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Chelsea triumph bitter-sweet in Russia

Last updated on: May 02, 2005 16:36 IST

The success of Russian billionaire Roman Abramovich after lavishing a fortune on Chelsea soccer club has earned him many friends in west London but resentment at home.

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The shy oil and metals tycoon, who sports designer stubble and a boyish grin, bought Chelsea in 2003 for $100 million and spent another $400 million on players.

Two years later, the spending spree has paid dividends with the Premier League title, Chelsea's first in 50 years.

"People are proud that a person from this country has created such a good team, a really pleasant team to watch," said Nikolai Roganov, deputy head of the soccer department at Sovietsky Sport newspaper.

"But there are also negative feelings -- why is a Russian businessman putting his money into developing British soccer and not Russian?"

Interest among Russians in Chelsea has soared, with television stations showing as many of the team's

games as possible and supporters setting up a Russian Chelsea fan club.

"Before, Russians were interested in Manchester United, Arsenal and Liverpool, but now Chelsea has become very popular," said Roganov.

Moscow's mayor Yuri Luzhkov accused Abramovich of "spitting" on his homeland when he bought Chelsea.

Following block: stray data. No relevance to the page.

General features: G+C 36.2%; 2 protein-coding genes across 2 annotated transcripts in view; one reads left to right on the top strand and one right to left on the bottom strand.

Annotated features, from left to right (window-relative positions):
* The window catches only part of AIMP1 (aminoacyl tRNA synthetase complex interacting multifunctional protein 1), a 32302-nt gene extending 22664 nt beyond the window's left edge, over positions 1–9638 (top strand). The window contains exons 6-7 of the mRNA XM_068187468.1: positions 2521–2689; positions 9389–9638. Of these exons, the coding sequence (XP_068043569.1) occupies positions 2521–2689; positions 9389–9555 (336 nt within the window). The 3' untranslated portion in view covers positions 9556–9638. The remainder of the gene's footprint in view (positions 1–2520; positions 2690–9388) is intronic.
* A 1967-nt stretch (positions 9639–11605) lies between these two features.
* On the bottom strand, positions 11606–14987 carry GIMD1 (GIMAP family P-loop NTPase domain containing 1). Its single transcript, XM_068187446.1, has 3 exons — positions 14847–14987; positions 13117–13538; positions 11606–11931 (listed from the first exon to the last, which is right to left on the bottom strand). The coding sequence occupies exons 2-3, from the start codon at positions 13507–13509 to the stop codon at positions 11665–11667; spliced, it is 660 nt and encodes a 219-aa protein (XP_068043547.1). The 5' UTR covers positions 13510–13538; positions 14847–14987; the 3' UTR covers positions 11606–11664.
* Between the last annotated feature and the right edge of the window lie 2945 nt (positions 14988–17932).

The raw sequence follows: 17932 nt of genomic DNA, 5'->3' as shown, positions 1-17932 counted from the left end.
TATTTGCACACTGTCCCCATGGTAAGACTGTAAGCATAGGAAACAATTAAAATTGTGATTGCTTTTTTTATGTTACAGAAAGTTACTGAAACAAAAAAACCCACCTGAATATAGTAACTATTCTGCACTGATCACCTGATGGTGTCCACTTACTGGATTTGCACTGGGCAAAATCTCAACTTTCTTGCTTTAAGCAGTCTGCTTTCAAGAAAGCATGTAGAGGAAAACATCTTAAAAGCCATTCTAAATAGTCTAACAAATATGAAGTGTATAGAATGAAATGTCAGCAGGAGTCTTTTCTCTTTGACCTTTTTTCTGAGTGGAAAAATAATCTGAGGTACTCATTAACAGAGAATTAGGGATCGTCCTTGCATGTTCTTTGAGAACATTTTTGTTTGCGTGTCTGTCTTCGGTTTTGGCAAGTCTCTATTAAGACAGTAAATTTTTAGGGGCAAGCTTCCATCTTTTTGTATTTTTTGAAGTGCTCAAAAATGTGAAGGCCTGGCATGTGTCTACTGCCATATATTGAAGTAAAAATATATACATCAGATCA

But Abramovich, who like many of Russia's super-rich, made his fortune in the economic anarchy of the post-Soviet privatisations of the 1990s, did redeem himself after his Sibneft oil firm signed a $54 million sponsorship deal with CSKA Moscow soccer club last year.

Abramovich remains popular in London. In winter, fans at Stamford Bridge sport Russian fur hats and before matches loudspeakers blare Russian music.


Off the pitch, 38-year-old Abramovich makes headlines in Russia with extravagant shopping trips -- newspapers describe every technical capability of his latest yacht or detail how many hectares of land his new mansion has.

Even his highly paid Chelsea players were awed by his wealth after he invited them on to one of his several vessels moored at a heavily guarded quay in Monaco last year.

Abramovich, orphaned before he was five, rarely gives interviews. Such was his invisibility that a newspaper once ran a competition to find a photograph of him.

At Stamford Bridge he is shadowed by security. When he uses the lift no one else is allowed in.

Estimated recently by Forbes magazine to be worth $13.3 billion, making him Russia's richest man and the 21st most wealthy person in the world, Abramovich has influence with some of the most powerful people in Russia.

At a Champions League tie between CSKA and Chelsea last year, his executive box hosted former President Boris Yeltsin, as well as two potential future presidents -- Defence Minister Sergei Ivanov and former Prime Minister Mikhail Kasyanov.

People close to the elusive Abramovich say he is driven by plans and projects and once he has achieved what he has set out to do, he tends to lose interest and look for new challenges.

But Chelsea manager Jose Mourinho says he has been impressed by Abramovich's enthusiasm.

He attends almost every match and talks to players in the the dressing room afterwards, trailed by security. When it rains, a man is there to hold his umbrella for him.

He also visits the training ground in Surrey regularly.

Chelsea chief executive Peter Kenyon has assured fans the club is a long-term project for the Russian and the club's plan was to break even within five years so they no longer had to rely on his handouts.

(Additional reporting by Andrew Hurst and Clare Lovell in London)

Sonia Oxley
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